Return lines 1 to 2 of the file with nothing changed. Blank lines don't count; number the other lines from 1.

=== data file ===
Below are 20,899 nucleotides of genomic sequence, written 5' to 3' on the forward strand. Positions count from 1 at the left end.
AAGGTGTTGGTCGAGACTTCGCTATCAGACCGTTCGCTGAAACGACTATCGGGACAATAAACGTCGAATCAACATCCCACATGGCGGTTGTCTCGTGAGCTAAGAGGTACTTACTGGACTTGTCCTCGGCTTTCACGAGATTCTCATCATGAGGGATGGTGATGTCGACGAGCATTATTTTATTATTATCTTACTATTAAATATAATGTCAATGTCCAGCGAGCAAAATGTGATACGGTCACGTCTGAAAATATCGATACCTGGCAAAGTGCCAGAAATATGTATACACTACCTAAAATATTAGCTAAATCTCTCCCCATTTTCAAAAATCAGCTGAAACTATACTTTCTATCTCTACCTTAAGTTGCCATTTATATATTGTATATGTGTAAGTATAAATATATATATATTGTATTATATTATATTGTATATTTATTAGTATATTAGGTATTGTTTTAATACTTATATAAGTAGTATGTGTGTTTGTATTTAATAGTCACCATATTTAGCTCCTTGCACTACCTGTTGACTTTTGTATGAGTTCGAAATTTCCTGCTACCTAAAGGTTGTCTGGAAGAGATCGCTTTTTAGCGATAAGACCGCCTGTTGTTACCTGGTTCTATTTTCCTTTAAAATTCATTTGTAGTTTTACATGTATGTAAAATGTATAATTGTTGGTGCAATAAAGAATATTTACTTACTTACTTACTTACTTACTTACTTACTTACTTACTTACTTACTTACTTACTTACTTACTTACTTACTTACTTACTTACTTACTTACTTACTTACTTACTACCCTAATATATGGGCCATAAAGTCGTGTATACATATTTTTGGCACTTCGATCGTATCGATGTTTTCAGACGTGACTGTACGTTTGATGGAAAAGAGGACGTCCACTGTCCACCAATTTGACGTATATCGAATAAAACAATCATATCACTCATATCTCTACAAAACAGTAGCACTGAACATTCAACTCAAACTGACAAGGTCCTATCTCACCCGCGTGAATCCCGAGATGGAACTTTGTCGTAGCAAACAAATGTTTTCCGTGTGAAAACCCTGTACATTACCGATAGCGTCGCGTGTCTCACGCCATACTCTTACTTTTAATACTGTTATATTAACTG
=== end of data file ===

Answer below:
Below are 20,899 nucleotides of genomic sequence, written 5' to 3' on the forward strand. Positions count from 1 at the left end.
AAGGTGTTGGTCGAGACTTCGCTATCAGACCGTTCGCTGAAACGACTATCGGGACAATAAACGTCGAATCAACATCCCACATGGCGGTTGTCTCGTGAGCTAAGAGGTACTTACTGGACTTGTCCTCGGCTTTCACGAGATTCTCATCATGAGGGATGGTGATGTCGACGAGCATTATTTTATTATTATCTTACTATTAAATATAATGTCAATGTCCAGCGAGCAAAATGTGATACGGTCACGTCTGAAAATATCGATACCTGGCAAAGTGCCAGAAATATGTATACACTACCTAAAATATTAGCTAAATCTCTCCCCATTTTCAAAAATCAGCTGAAACTATACTTTCTATCTCTACCTTAAGTTGCCATTTATATATTGTATATGTGTAAGTATAAATATATATATATTGTATTATATTATATTGTATATTTATTAGTATATTAGGTATTGTTTTAATACTTATATAAGTAGTATGTGTGTTTGTATTTAATAGTCACCATATTTAGCTCCTTGCACTACCTGTTGACTTTTGTATGAGTTCGAAATTTCCTGCTACCTAAAGGTTGTCTGGAAGAGATCGCTTTTTAGCGATAAGACCGCCTGTTGTTACCTGGTTCTATTTTCCTTTAAAATTCATTTGTAGTTTTACATGTATGTAAAATGTATAATTGTTGGTGCAATAAAGAATATTTACTTACTTACTTACTTACTTACTTACTTACTTACTTACTTACTTACTTACTTACTTACTTACTTACTTACTTACTTACTTACTTACTTACTTACTTACTTACTACCCTAATATATGGGCCATAAAGTCGTGTATACATATTTTTGGCACTTCGATCGTATCGATGTTTTCAGACGTGACTGTACGTTTGATGGAAAAGAGGACGTCCACTGTCCACCAATTTGACGTATATCGAATAAAACAATCATATCACTCATATCTCTACAAAACAGTAGCACTGAACATTCAACTCAAACTGACAAGGTCCTATCTCACCCGCGTGAATCCCGAGATGGAACTTTGTCGTAGCAAACAAATGTTTTCCGTGTGAAAACCCTGTACATTACCGATAGCGTCGCGTGTCTCACGCCATACTCTTACTTTTAATACTGTTATATTAACTG